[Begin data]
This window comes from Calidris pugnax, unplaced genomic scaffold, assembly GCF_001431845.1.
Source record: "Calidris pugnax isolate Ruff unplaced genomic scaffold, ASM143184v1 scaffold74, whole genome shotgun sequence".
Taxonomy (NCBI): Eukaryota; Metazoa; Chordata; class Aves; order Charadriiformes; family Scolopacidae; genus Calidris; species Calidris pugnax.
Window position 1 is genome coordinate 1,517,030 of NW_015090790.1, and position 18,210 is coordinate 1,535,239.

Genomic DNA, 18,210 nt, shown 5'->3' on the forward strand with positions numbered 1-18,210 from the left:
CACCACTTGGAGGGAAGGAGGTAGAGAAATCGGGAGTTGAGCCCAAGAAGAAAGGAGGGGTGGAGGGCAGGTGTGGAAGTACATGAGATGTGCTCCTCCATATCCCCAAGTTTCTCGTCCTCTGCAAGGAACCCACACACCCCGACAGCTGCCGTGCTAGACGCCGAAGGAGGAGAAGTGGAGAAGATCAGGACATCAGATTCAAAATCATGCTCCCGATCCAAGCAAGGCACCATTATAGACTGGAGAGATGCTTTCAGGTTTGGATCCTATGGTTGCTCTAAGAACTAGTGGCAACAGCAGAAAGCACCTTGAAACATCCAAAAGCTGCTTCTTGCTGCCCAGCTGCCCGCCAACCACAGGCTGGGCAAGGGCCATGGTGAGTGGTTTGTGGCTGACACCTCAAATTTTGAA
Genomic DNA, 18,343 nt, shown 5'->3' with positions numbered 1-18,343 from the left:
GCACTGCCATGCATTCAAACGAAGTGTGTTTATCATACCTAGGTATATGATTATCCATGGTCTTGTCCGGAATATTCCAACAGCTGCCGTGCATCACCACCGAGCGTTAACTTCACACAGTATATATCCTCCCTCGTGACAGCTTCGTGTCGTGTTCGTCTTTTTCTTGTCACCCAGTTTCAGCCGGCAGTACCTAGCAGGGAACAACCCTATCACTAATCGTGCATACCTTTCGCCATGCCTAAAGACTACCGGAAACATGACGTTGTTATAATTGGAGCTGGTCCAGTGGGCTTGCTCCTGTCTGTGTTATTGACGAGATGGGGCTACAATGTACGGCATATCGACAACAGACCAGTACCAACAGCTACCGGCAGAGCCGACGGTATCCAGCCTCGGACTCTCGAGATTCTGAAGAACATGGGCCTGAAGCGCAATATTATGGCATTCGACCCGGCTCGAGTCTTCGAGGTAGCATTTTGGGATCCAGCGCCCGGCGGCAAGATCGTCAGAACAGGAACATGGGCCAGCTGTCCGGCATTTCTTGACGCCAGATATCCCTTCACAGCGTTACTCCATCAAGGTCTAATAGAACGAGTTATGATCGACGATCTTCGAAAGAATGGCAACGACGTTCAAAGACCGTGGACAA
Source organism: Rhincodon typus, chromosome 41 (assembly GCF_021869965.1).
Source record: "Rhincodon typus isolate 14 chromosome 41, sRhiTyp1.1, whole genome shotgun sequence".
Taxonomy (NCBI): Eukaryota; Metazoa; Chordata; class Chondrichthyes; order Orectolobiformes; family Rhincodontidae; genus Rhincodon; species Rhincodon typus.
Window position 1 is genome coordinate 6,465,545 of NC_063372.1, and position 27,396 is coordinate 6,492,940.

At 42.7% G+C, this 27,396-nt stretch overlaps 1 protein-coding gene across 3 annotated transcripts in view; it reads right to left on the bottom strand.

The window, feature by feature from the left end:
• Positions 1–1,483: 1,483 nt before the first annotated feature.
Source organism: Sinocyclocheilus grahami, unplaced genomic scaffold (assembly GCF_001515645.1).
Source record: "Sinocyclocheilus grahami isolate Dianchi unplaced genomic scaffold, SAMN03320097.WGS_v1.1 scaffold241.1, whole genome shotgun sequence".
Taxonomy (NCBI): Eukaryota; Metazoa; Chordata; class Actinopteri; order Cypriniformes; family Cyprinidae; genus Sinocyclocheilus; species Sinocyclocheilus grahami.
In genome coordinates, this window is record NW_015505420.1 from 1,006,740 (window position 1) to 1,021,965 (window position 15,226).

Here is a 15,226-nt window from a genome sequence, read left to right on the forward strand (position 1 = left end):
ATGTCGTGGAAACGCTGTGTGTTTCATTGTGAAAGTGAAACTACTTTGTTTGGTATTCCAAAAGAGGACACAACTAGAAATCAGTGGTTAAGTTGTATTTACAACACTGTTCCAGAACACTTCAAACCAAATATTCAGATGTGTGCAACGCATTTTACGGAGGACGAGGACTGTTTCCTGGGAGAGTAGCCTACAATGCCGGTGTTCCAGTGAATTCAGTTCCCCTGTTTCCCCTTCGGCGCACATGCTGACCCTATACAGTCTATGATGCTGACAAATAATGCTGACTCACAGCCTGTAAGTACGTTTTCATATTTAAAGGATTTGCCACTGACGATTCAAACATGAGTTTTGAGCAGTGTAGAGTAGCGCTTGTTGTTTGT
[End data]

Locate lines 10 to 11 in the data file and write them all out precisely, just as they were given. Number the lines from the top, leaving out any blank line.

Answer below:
Source record: "Rhincodon typus isolate 14 chromosome 41, sRhiTyp1.1, whole genome shotgun sequence".
Taxonomy (NCBI): Eukaryota; Metazoa; Chordata; class Chondrichthyes; order Orectolobiformes; family Rhincodontidae; genus Rhincodon; species Rhincodon typus.